(1927) Directed by: Paul Leni; Adapted from the stage play by Robert F. Hill and Alfred A. Cohn; Based on the stage play by John Willard; Starring: Laura La Plante, Creighton Hale, Forrest Stanley, Tully Marshall and Martha Mattox; Available on DVD and Netflix Streaming
“You are just like your uncle – in a cage surrounded by cats.” – Roger Crosby (Tully Marshall)
If you think The Cat and the Canary looks more than a little familiar, you’re right. The spooky old house mystery was a staple in the silent era. In Roy Kinnard’s book Horror in Silent Films, there are 15 separate entries listed under The Haunted House alone. Although movies with this subject matter were clearly a dime a dozen, director Paul Leni’s The Cat and the Canary, adapted from a John Willard stage play, proves appearances are only skin deep. It manages to rise above the rest, thanks to generous comedic touches and oodles of atmosphere.
The film opens with the death of eccentric millionaire Cyrus West, who’s stalked by greedy relatives, “like cats around a canary.” The story skips 20 years later, as his heirs assemble in West’s mansion (rumored to be haunted by its former owner) to hear the reading of his will at the stroke of midnight. Much to the chagrin of her relations, Annabelle West (Laura La Plante) is named sole recipient of his estate. There’s just one stipulation, however. She must be evaluated by a physician for her sanity. In the event that she’s proven insane, the inheritance would go to another family member to be named in a second document. Sensing that her safety and newly acquired fortune is in jeopardy, the executor of the will, Roger Crosby (Tully Marshall), attempts to inform her she’s a prime target for evildoing. Before he can warn her about the back-up heir, he’s dispatched. To make matters worse, a homicidal maniac is wandering the premises.
The Cat and the Canary’s distinctive look can be credited to Paul Leni’s eye for visuals and experience as an art director in his native Germany. This film marked his feature film debut in America, a career that would be cut tragically short two years later due to blood poisoning. Along with cinematographer Gilbert Warrenton, Leni took a fresh approach to the time-worn material. The house becomes another character, with long foreboding corridors that take on an almost organic appearance, hidden cobweb-filled passages and dusty rooms obscured in shadow. Many of the scenes are shot as if the viewer were an observer in the house. In one shot, viewed through the slats of a chair, Annabelle appears to be locked in a cage.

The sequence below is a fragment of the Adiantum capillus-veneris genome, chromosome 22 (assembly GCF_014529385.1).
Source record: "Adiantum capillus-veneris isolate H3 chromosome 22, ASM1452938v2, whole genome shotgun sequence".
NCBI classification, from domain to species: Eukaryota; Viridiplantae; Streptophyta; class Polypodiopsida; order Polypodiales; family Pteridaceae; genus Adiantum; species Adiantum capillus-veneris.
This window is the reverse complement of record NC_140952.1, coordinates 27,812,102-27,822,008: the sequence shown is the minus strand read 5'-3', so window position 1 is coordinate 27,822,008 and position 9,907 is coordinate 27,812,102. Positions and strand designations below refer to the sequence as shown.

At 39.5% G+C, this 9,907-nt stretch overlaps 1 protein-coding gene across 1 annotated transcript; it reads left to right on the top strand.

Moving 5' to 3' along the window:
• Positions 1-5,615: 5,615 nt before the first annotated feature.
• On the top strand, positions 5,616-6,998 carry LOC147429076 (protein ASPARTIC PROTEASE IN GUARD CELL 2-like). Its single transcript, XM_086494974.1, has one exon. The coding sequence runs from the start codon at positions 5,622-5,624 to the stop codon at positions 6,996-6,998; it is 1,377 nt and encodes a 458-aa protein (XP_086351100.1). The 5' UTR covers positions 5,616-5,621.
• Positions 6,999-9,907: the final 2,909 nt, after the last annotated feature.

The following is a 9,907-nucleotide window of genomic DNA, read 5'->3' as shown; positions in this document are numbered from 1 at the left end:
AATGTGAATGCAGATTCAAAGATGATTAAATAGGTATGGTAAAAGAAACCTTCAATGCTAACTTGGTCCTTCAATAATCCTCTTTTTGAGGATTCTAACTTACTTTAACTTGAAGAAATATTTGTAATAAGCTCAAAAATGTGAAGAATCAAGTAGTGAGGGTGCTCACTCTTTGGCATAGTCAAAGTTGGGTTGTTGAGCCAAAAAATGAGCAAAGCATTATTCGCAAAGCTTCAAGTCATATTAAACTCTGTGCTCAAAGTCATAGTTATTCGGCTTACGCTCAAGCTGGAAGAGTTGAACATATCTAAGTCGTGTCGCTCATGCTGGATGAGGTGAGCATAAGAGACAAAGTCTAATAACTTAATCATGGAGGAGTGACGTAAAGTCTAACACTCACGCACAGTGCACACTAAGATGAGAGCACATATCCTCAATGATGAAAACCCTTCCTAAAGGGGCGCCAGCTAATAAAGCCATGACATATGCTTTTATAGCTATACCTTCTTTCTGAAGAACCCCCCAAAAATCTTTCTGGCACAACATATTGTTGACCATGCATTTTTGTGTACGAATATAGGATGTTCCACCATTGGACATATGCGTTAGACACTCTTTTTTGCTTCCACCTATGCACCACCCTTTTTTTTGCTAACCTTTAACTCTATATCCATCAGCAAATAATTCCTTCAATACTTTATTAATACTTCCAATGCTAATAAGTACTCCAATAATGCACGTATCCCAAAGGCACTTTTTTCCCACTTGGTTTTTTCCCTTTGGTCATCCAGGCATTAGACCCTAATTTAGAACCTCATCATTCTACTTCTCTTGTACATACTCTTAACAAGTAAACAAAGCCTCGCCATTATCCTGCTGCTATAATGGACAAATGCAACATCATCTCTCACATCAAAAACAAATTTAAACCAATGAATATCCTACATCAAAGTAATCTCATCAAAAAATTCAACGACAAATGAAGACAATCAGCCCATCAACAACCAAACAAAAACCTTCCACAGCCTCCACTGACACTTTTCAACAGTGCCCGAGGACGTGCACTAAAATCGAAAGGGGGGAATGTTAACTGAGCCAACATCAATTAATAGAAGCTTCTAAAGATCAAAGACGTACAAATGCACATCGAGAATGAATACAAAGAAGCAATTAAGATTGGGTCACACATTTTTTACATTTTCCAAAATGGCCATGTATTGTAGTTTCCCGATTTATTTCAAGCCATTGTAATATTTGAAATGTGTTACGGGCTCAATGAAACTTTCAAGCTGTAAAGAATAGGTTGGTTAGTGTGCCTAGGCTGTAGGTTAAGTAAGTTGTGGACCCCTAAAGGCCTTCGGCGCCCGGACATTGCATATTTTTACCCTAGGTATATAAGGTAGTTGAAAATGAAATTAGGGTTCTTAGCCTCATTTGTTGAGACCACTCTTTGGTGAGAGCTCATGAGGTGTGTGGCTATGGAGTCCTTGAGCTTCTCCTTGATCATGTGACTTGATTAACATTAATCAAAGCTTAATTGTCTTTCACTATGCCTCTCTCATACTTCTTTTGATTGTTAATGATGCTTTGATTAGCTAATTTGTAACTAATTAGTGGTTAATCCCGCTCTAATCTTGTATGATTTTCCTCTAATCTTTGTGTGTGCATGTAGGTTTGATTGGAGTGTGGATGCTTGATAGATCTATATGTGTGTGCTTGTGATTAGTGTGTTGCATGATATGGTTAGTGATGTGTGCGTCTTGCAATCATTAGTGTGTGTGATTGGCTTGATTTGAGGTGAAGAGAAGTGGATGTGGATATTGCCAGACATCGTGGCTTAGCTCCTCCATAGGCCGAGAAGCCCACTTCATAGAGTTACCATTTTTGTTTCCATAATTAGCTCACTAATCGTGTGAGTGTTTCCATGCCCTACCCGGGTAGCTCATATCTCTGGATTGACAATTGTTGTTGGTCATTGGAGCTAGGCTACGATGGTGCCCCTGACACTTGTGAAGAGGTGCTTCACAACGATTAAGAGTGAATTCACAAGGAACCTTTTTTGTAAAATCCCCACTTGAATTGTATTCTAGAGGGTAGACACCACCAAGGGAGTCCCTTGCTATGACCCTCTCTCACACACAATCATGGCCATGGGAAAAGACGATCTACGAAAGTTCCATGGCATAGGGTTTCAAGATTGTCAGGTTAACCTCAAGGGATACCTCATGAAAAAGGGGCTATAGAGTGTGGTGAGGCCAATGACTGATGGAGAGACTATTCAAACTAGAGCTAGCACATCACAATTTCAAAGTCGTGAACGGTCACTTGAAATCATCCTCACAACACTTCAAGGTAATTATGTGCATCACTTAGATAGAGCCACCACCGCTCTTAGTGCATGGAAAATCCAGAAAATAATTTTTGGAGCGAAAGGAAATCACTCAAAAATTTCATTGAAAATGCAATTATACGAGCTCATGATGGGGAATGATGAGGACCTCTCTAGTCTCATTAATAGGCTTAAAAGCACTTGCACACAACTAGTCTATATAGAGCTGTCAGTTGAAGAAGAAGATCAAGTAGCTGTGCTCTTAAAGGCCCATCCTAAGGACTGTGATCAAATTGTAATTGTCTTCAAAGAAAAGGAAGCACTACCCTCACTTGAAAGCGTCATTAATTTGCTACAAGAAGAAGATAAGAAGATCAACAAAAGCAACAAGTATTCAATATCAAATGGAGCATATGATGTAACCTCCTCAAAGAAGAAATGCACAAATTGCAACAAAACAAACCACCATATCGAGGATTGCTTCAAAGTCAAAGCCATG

La Plante is complimented by some amusing supporting performances. Martha Mattox is the standout, perfect as the surly housekeeper Mammy Pleasant, sole caretaker of the crumbling West mansion for the past 20 years, and spiritual predecessor for Lurch in The Addams Family. When Crosby comments that she must have been lonely, she replies “I don’t need the living ones.” Mattox plays the ironically named Pleasant as if it would create intense physical discomfort to smile. Creighton Hale is suitably goofy as Annabelle’s, scaredy-cat cousin, Paul Jones (I couldn’t stop thinking the role would have been ideal for Rick Moranis in a remake), ready to jump at his own shadow. Unlike the rest of her relatives, Paul is a likeable enough guy, but a wee bit obtuse (“Don’t interrupt me. I think I’m thinking.”). His intentions to protect Annabelle often exceed his abilities, as he frequently tempers his affection for Annabelle with his fear for suffering bodily harm.
(SPOILER ALERT) It’s disappointing that the supernatural occurrences depicted in the film are revealed to be a cheat. True to form of many similar-themed stories of the time, there’s a prosaic explanation behind the ghostly hijinks. Even though it’s hard not to feel let down by the conclusion, it’s impossible to deny the film’s influential role. The Cat and the Canary helped inspire James Whale’s gothic comedy The Old Dark House, and likely formed the template for virtually every Scooby Doo cartoon ever made. And if the basic concept was nothing new, then Leni’s novel approach kept things from getting stale. It’s what lies beyond the surface that counts. The Cat and the Canary is full of visual treats that will make you shiver and smile.